Jack Taylor: Thank you, Chris and good morning everyone. We would like to welcome you and thank you for joining us for Granite Point’s fourth quarter and full year 2023 earnings call. 2023 was another challenging year for the commercial real estate industry for both property owners and lenders. Transaction volumes have remained extremely low. High interest rates have continued to increase the cost of capital, pressuring property values across sectors. They have also created a low visibility for market participants about the future cost of capital and so further reduced liquidity in the sector. Heading into 2023 [ph], we communicated our cautious approach to the market while putting more emphasis on maintaining higher liquidity and proactively managing our portfolio to protect our balance sheet and investors’ capital. Our team has decades of experience managing various real estate lending businesses through market volatility caused by various economic, credit and interest rate cycles. As such, we firmly believe that during challenging periods like today, emphasizing balance sheet stability, and protecting the downside is the prudent strategy, both to effectively navigate market uncertainty and to position the business for future success and growth opportunities. Even though such steps pressure the company’s returns and profitability in the near-term. In mid-2022, with the expectation of continued Federal reserve actions and the resulting impact on commercial real estate fundamentals and valuations, we shifted our strategy from new loan originations to increasing liquidity to further diversifying our funding sources and to proactively managing our portfolio by collaboratively working with our borrowers. We’re pleased to report that in using this approach, we have accomplished a number of our goals in navigating the market challenges. We have reduced our leverage to one of the lowest levels in the industry and well below our target range. We realized a significant volume of loan repayments, paydowns and resolutions, totaling over $725 million last year, illustrating the liquidity embedded in our portfolio. And we resolved several non-accrual loans as we address select credit issues. Our proactive balance sheet management strategy also enabled us to repay with cash to convertible bond maturities, totaling over $275 million within 10 months of each other, the latest of which was in October of 2023, as we did not want to access the capital markets during this challenging period. We have also opportunistically deployed capital into our own securities. As part of our flexible capital allocation strategy, and given the attractive relative value. Over the course of 2023, we repurchased about 2 million shares of our common stock, representing some 3.8% of our shares outstanding, generating book value accretion of about $0.35 per common share. We currently have a little over 4 million shares remaining under our existing authorization, and we intend to remain opportunistic with respect to any future buyback activity. We believe that despite the significant market challenges our industry has faced over the last couple of years, our granular senior floating rate loan portfolio has delivered relatively attractive returns benefiting from higher short-term rates and diversification across property types, many markets and many sponsors who generally remain supportive of their investments. Although transaction volumes have remained subdued across the real estate market, our portfolio has benefited from its broad diversification and middle market focus. And as I mentioned earlier, we realized a strong pace of loan repayments last year of over 20% of our portfolio. The loan payoffs have been across property types, the largest of which or about 35% was related to loans collateralized by office properties. In fact, over the last couple of years, our exposure to office loans has significantly declined by over $500 million or about 30%, primarily due to repayments and paydowns and also select loan resolutions. Many of our repayments have come from loans that have been previously amended to allow borrowers more time to progress on their business plans and complete their exits through either property sales or refinancing. This illustrates the benefit of working with our borrowers. The pace of repayments remains volatile and uncertain, and we will continue to manage our business accordingly. While we believe our conservative underwriting has helped our portfolio performance, given the severity of market challenges, we are not immune to experiencing select credit issues, which we continue to proactively address, including the resolution of the San Diego office loan in the fourth quarter. As we progress on various resolution strategies for certain loans, during the fourth quarter, we downgraded two loans from a risk rating of 4 to a risk rating of 5. Both of Baton Rouge mixed-use retail and office assets and the Chicago office assets are in various stages of resolutions involving potential property sales by their sponsors, which Steve will address shortly. Our GAAP results include additional credit loss provisions mainly related to the 5 rated loans. While our overall fourth quarter CECL reserve was 4.7% of total commitments versus about 4.9% last quarter. Overall market sentiment has improved somewhat over the past months following the recent shift in the Fed stance pointing to anticipated reductions in the federal funds target rate during 2024, and we believe that sentiment and activity will likely continue to improve, particularly during the second half of the year. However, the continued strength in the labor market and consumer spending supporting the overall performance of the US economy may impact the timing of such interest rate cuts, which may further delay the recovery in the commercial real estate market. Although we have seen a modest pickup in transaction volumes in the industry, we believe the future path of macro trends remains uncertain. Fundamental performance across property types continues to be uneven and high interest rates all contribute to continued constrained liquidity in the real estate market. As such, in the near to medium term, we will continue to emphasize maintaining higher liquidity, working with our powers to facilitate repayments and resolving our non-accrual loans, given their meaningful impact on our returns. We believe that these actions over time will help improve our run rate profitability, while positioning us to redeploy our capital into attractive investments and grow our portfolio as the real estate market stabilizes. I would now like to turn the call over to Steve Alpart to discuss our portfolio activities in more detail.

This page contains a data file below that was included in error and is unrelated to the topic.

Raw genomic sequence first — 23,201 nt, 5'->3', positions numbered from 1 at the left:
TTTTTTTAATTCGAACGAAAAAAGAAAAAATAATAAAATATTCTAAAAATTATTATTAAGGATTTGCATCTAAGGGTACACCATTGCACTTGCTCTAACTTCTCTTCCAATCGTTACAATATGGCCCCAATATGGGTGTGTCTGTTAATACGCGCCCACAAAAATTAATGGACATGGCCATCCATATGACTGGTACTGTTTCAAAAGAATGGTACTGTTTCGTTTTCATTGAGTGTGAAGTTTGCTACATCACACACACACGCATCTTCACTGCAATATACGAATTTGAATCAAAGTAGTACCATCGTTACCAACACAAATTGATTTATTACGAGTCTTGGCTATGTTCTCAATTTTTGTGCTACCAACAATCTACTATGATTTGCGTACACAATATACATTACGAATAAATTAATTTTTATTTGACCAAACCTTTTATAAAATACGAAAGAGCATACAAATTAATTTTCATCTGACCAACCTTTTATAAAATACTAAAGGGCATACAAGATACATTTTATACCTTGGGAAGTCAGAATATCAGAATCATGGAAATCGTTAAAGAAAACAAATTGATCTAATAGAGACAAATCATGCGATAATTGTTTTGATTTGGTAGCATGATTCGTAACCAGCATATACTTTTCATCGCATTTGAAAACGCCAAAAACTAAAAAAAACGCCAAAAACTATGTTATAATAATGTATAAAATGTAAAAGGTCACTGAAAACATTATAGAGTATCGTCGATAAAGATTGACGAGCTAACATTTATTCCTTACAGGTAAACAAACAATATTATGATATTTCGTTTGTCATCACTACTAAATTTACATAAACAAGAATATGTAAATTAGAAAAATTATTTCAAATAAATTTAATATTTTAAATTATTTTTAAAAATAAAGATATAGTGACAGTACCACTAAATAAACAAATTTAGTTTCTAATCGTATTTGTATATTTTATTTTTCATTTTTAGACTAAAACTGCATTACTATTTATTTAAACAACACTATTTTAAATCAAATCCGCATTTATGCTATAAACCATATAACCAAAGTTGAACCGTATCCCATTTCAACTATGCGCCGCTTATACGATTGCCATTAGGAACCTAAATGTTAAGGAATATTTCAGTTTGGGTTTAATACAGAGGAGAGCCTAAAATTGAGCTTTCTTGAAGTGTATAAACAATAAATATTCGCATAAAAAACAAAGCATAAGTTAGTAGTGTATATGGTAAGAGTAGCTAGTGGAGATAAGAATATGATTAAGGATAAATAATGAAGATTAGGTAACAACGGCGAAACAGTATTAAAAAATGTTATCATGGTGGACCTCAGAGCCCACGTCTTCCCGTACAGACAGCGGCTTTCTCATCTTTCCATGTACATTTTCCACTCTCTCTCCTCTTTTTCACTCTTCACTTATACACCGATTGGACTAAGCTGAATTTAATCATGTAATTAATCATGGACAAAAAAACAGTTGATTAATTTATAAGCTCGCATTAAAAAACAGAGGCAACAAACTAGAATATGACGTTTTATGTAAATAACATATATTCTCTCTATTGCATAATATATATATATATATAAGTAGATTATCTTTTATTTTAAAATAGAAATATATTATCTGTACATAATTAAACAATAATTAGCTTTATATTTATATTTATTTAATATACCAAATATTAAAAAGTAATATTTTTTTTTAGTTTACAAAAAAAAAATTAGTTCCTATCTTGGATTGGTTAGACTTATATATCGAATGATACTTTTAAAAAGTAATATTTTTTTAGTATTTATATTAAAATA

Steve Alpart: Thank you, Jack and thank you all for joining our call this morning. We ended the fourth quarter with total portfolio commitments of $2.9 billion and an outstanding principal balance of about $2.7 billion, with $160 million of future fundings accounting for only about 6% of total commitments. Our portfolio remains well-diversified across regions and property types and include 73 loan investments with an average size of about $37 million. Both of our loans continued to benefit from higher short-term interest rates and deliver an attractive income stream and carry a generally favorable credit profile with a weighted average stabilized LTV at origination of 64%. Our realized portfolio yield for the fourth quarter was about 8.3%, net of the impact of the non-accrual loans, which we estimate to have been about 90 basis points. During the fourth quarter, we funded $15 million of existing loan commitments and upsizes and one new loan for about $49 million related to the previously disclosed resolution of the risk rated 5 San Diego office loan. So far in the first quarter, we have funded about $7 million of existing commitments. During 2023, we realized over $725 million of loan payoffs, including over $255 million in the fourth quarter, consisting of full loan repayments, principal paydowns, and select loan resolutions. About 35% of the repayment volume was related to office properties and about 28% were multifamily assets with the balance allocated primarily between hotel and industrial loans. Despite the broader market challenges, our volume of loan repayments has been relatively healthy, including from office assets as we have benefited from some more liquidity in the middle market and our broad portfolio diversification across primary and secondary markets. Given the market uncertainty, repayments are hard to predict. In the near-term, we anticipate our loan portfolio balance to trend lower as we maintain our cautious stance and continue to prioritize meaning higher levels of liquidity. Interest rates follow the current consensus path and decline in the second half of the year. We would anticipate some continued improvement in the commercial real estate capital markets, with the real estate markets improving, transaction volumes increasing and repayment levels normalizing. While higher interest rates have generally benefited our returns and those of our industry, increased capital costs and reduced liquidity have negatively affected certain borrowers, and in turn, the performance of several of our loans. During the fourth quarter, we downgraded two loans from risk rankings of 4 to 5, including an $86 million senior loan collateralized by a mix use retail and office property in Baton Rouge, Louisiana and an $80 million senior loan secured by an office property with a retail component in Chicago. We have been monitoring these assets for some time and both are in various stages of potential resolutions. Borrower on the Baton Rouge loan has launched a sale process for the property. The process remains ongoing. And while it is difficult to predict the timing and ultimate outcome, we hope to reach a potential resolution in the next couple of quarters. Borrower on the Chicago properties also in negotiations to potentially sell the asset. However, the process is in its early stages. In addition, during the quarter, we also moved to a risk ranking of 4, a smaller $26 million senior loan secured by an office property located in Boston, that has been negatively impacted by the ongoing soft leasing environment in that market. We are in active discussions with the borrower on this asset as we evaluate potential next steps with respect to this loan. These actions, along with the repayments realized in the fourth quarter resulted in a portfolio weighted average risk ranking of 2.8 as of December 31st compared to 2.7 in the prior period. As we previously disclosed, during the quarter, we resolved a non-accrual $93 million San Diego office loans through a coordinated deed-in-lieu transaction and a sale of the property to a new buyer, while providing $49 million senior floating rate acquisition loan to the new ownership who invested meaningful cash equity into the transaction. We worked collaboratively over many months with our previous borrower and the new owner to bring this transaction to a successful conclusion and in the process, created an attractive earning asset at a reset basis. As we discussed on our last call, during the quarter, we also opportunistically sold a $31.8 million senior loan collateralized by an office property located in Dallas. These two resolutions resulted in losses, most of which had been previously accounted for in our book value through our CECL reserves. Considering the impact of the non-performing loans have on our run rate profitability, we are actively pursuing various resolution paths for these assets to allow us to redeploy our capital and improve our operating results. Borrower on a $28 million Minneapolis hotel loan has been conducting a sale process for the property, and that process remains ongoing. We are in active discussions with the sponsors on the $37 million L.A. mixed-use office and retail loan and the $93 million Minneapolis office loan regarding next steps and potential resolutions, both of which are likely to take longer than some of the other assets we are looking to resolve given local market conditions. With respect to the REO office property in Phoenix, we are actively asset managing the property, which continues to generate modestly positive operating income. We continue to evaluate potential next steps, including a sale process. We’re pleased with our progress to date on these assets and remain focused on resolving all the non-performing loans. We’re also pleased that the majority of our borrowers remain committed to their assets. I will now turn the call over to Marcin for a more detailed review of our financial results and capitalization.